Arundhati Roy vs. Supreme Court of India

This Beautiful Voice Must Not Be Silenced

Revolutionary Worker #1138, February 10, 2002, posted at  

Arundhati Roy is not afraid of controversy. And she is not afraid to stand with the oppressed. For this, she has come under attack and faces charges in the Indian Supreme Court, which could put her in prison.


"In India over the last ten years the fight against the Sardar Sarovar dam has come to represent far more than the fight for one river... Some years ago, it became a debate that captured the popular imagination. That's what raised the stakes and changed the complexion of the battle. From being a fight over the fate of a river valley it began to raise doubts about an entire political system."

From The Greater Common Good by Arundhati Roy

The construction of the Sardar Sarovar dam in the state of Gujarat, India is part of a controversial irrigation and hydroelectric project along the Narmada River. Once the project is completed, the rising waters behind the dam will submerge thousands of houses and farms in about 50 to 60 villages. Over the last 50 years, some 3,200 big dams have been built in India--uprooting and displacing an estimated 50 million people.

Widespread protest led to a court- ordered halt on the construction of the Sardar Sarovar dam. Then in February of 1999, the four-year stay was lifted and construction resumed.

In May, Arundhati Roy wrote The Greater Common Good, a scathing critique of the Sardar Sarovar project and a criticism of the court's apparent indifference to the fact that the dam would displace half a million people.

The essay ran in the Indian weekly newsmagazines Outlook and Frontline, was excerpted in London's The Guardian newspaper, and was then published as a short book. (See page 12 for an excerpt)

Less than two months after The Greater Common Good was published, India's Supreme Court launched an attack on Roy, saying the court had taken "offense" at references to it in the essay.

This was not the first time Arundhati Roy had been dragged into court for her writing. In 1997 a criminal case for "Corrupting Public Morality" was filed against her in a district magistrate's court in Kerala for The God of Small Things.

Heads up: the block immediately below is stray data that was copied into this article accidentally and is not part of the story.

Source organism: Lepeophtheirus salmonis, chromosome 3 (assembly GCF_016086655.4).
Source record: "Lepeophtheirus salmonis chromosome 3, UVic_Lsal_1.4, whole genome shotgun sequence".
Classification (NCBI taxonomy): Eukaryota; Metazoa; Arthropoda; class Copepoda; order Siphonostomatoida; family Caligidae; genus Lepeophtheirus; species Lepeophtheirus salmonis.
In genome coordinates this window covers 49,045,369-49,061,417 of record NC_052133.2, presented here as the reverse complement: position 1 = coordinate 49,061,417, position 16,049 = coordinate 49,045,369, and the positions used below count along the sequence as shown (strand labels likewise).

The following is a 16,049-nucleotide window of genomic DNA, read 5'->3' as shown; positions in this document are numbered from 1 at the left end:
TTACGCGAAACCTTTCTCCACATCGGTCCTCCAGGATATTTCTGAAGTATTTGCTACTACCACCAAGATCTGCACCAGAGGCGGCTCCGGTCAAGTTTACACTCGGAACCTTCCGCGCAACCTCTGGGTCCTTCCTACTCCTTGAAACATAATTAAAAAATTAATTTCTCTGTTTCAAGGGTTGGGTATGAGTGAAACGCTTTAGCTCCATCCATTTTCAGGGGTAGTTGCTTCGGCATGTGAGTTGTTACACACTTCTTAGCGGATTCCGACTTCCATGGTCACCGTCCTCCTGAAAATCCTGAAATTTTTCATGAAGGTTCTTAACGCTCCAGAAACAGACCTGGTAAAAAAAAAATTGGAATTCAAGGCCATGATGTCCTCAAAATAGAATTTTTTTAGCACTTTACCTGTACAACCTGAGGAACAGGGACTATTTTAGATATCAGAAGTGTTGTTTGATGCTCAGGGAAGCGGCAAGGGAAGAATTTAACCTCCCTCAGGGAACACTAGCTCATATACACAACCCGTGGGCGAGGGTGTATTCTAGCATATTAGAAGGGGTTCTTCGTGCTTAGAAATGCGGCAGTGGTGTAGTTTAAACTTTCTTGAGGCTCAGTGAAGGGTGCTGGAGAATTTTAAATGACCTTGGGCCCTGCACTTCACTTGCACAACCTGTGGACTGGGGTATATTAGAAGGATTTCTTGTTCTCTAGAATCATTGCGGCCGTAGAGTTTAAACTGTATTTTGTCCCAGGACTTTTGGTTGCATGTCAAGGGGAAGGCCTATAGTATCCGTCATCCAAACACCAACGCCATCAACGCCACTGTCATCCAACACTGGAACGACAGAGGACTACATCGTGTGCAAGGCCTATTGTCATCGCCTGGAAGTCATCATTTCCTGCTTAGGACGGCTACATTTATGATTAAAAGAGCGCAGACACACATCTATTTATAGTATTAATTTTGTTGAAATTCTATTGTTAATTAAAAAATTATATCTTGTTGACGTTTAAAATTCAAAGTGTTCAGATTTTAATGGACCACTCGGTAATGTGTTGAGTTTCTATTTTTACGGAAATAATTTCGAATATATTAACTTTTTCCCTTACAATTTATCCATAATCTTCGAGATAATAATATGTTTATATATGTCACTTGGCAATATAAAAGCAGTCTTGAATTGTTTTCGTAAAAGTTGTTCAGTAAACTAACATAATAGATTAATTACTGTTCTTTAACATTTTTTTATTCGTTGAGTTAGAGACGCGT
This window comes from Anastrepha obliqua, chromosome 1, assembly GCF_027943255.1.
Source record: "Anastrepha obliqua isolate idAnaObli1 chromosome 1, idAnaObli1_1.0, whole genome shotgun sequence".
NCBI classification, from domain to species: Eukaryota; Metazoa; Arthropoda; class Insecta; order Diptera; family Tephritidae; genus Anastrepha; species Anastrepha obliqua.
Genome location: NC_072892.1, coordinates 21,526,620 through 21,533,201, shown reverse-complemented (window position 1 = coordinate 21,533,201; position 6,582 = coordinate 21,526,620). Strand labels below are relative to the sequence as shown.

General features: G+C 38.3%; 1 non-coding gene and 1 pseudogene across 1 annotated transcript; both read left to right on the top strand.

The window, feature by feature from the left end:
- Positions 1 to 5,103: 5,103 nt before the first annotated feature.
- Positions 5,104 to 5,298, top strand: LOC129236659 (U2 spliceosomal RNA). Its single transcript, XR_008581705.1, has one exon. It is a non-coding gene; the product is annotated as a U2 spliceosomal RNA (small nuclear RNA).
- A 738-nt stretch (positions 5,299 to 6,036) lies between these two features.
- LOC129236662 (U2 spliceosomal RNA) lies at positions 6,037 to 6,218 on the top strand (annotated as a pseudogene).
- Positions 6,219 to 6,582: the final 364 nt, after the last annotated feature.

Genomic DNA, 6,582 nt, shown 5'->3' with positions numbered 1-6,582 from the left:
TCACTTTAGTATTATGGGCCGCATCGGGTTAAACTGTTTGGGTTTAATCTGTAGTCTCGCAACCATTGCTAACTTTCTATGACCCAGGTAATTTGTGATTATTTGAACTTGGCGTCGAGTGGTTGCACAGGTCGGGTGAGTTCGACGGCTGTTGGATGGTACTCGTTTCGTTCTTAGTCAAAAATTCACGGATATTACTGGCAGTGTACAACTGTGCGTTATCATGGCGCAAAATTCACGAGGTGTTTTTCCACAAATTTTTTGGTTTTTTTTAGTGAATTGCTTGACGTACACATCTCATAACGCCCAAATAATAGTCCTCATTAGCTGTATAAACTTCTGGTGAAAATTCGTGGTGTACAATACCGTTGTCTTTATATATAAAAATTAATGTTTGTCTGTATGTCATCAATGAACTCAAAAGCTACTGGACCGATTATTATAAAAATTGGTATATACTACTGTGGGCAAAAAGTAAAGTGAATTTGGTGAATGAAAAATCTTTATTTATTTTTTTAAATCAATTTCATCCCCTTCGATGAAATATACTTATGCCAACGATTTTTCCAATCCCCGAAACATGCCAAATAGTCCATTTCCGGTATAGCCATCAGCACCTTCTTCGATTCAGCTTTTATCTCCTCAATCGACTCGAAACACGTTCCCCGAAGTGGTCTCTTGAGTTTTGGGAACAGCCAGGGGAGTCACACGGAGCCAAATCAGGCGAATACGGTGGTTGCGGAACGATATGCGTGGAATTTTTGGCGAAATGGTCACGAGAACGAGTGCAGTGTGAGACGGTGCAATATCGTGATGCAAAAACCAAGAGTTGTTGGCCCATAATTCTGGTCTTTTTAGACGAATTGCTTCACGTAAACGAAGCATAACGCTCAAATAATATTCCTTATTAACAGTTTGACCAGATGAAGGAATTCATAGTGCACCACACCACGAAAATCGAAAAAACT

Now India's highest court took aim at Arundhati Roy's voice. A hearing was held to decide whether to initiate contempt of court proceedings against Roy for publishing The Greater Common Good.

The court said it also took offense against statements, press releases and interviews given by the Narmada Bachao Andolan (NBA) (the Save the Narmada Movement).

For over 14 years the NBA, led by Medha Patkar, has been organizing struggle against the construction of big dams on the Narmada River. Patkar, along with some of the 2,500 families who faced losing their lands, had camped out in Domkhedi, one of the villages within the "submergence zone" of the Sardar Sarovar Dam.

The Supreme Court hearing was held in response to a petition filed by the Gujarat state government, which claimed that there should be a ban on the "publication of various matters in different newspapers, journals, and other media touching upon the matter under consideration of the court."

The court stated, "Prima facie it appears that there is an attempt to undermine the dignity of the court and influence the course of justice."

Meanwhile, there were reports that in Gujarat State, virtually all bookstores had pulled copies of Roy's book for fear of violent reprisal. And the vicious actions by India's high court unleashed a reactionary campaign to silence Arundhati Roy.

Activists from the two most powerful political parties in India, the Congress Party and the ruling Bharatiya Janata Party (BJP), held demonstrations condemning Roy for her views against the Narmada dam projects.

Members of the youth wing of the Congress Party burned copies of The Greater Common Good. The president of the Youth Congress threatened that "If within the next 24 hours, all [Roy's] irresponsible, anti-development books are not withdrawn from the shelves, the bookstores will have to face the wrath of angry Youth Congressmen." The BJP's youth wing held a similar demonstration.

The Court of Censorship